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100 Greatest Men: #80. The Everly Brothers

October 4, 2011 Kevin John Coyne 5

100 Greatest Men: The Complete List

Their fraternal harmonies saturated stations across the radio dial in the fifties and early sixties, and today they’re best remembered as founders of both rock and country music as we know it.

Brothers Don and Phil Everly were born two years apart in the late thirties, and grew up listening to music that transitioned out of the depression and into the second world war. Their father, Ike, was a traveling musician and had his own radio show out of Shenandoah, Iowa.

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100 Greatest Men: #82. Fiddlin’ John Carson

September 26, 2011 Kevin John Coyne 0

100 Greatest Men: The Complete List

It’s no wonder that so many purists believe it just ain’t country if you don’t have a bit of fiddle. Thanks to Fiddlin’ John Carson, the first legitimate country hit had fiddlin’ all over it.

Like many performers of his generation, being a musician meant live performances. Hailing from Georgia, Carson traveled around the south for decades playing his signature fiddle. While the meager pay meant he had to work several other side jobs, one of which was manufacturing moonshine, Carson’s fame outpaced his fortune.

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100 Greatest Men: #83. Freddie Hart

September 21, 2011 Kevin John Coyne 2

100 Greatest Men: The Complete List

Back in country music’s golden age, an artist could maintain a solid career for two decades before suddenly reaching a massive height of popularity.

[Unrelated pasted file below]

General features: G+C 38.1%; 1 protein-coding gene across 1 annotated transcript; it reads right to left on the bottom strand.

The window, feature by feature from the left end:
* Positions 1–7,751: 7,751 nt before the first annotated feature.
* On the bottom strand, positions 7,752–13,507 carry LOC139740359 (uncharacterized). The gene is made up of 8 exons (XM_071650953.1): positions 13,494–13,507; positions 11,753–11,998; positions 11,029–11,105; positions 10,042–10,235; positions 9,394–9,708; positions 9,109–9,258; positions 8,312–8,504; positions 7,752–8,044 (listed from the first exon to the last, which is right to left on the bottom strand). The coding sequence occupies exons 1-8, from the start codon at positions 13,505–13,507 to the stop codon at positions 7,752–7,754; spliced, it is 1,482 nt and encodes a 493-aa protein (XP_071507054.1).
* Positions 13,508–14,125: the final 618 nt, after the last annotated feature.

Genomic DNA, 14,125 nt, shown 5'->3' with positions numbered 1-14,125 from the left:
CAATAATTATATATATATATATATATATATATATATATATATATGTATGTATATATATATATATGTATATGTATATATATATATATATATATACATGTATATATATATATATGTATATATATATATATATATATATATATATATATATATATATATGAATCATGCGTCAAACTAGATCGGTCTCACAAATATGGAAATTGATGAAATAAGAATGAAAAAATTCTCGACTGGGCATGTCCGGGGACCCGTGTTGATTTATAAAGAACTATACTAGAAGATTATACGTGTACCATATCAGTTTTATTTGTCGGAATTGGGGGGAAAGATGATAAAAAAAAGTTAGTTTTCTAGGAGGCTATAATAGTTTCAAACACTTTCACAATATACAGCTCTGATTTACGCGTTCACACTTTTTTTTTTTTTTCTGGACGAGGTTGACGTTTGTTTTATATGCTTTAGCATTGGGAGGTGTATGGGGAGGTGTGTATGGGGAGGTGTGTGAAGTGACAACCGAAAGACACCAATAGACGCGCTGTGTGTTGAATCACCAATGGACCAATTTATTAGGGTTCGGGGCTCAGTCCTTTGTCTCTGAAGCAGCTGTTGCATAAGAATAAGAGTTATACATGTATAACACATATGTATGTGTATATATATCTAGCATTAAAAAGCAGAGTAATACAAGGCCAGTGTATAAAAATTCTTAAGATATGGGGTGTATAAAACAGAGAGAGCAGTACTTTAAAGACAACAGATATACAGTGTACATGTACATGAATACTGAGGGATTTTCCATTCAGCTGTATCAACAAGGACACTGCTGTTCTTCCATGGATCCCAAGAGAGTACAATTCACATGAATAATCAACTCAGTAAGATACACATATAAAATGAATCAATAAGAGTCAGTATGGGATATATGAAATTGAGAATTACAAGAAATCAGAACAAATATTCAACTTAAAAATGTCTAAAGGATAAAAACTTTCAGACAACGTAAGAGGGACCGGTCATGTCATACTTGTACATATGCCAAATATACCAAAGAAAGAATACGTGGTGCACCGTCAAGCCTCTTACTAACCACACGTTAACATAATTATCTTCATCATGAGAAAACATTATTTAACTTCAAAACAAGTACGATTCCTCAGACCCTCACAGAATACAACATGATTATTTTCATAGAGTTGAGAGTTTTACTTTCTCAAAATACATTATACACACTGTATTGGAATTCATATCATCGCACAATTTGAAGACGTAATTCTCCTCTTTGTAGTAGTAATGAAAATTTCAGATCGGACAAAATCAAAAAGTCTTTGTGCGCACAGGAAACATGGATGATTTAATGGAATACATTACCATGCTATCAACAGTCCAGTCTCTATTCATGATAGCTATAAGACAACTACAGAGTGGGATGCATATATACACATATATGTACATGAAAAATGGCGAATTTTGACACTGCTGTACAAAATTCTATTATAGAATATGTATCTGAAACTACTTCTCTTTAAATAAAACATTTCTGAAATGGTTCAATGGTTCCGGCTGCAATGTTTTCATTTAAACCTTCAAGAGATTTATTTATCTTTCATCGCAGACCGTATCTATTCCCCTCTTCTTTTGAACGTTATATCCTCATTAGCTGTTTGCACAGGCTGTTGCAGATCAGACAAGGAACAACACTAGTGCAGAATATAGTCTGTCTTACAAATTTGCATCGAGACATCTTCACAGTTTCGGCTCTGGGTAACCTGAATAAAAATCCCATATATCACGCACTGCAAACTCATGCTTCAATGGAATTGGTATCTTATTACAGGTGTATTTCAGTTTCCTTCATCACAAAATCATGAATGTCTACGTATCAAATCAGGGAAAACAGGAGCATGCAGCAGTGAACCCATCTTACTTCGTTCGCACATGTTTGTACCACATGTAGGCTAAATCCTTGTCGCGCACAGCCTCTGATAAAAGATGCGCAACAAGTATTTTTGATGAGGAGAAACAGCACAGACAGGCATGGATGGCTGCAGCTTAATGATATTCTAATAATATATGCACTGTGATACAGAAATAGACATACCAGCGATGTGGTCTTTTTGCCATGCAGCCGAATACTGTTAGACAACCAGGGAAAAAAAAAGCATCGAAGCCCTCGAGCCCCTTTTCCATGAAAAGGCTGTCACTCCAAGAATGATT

Freddie Hart was a great example of this. As one of fifteen children born to an Alabama sharecropper, Hart’s only chance at success was striking out on his own. Though he played guitar since the age of five, Hart’s first tour of the world was as a soldier at the age of fifteen. He lied about his age to join the service during World War II.

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100 Greatest Men: #84. Uncle Dave Macon

September 20, 2011 Kevin John Coyne 0

100 Greatest Men: The Complete List

Every country star with their salt longs to play the Opry stags. That’s thanks in large part to Uncle Dave Macon, who helped put the Opry on the map.

Macon began performing at a young age, learning skills from the wide variety of guests who passed through his family’s hotel. But he chose a career in freight trains instead, and settled for being an amateur performer until he was in his fifties.

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100 Greatest Men: #89. Sawyer Brown

March 20, 2011 Kevin John Coyne 9

At first, they were the very embodiment of a valid reason to suspect the credentials of TV singing contest winners. But over time, they became one of the most thought-provoking and substantial country music bands.

Sawyer Brown began as the backing band for Don King, who had a handful of minor country hits in the late seventies and early eighties. When King stopped touring in 1981, the band decided to strike out on their own. The original lineup of Mark Miller, Bobby Randall, Joe Smyth, Gregg Hubbard, and Jim Scholten named themselves Sawyer Brown after the Nashville street where they often rehearsed.

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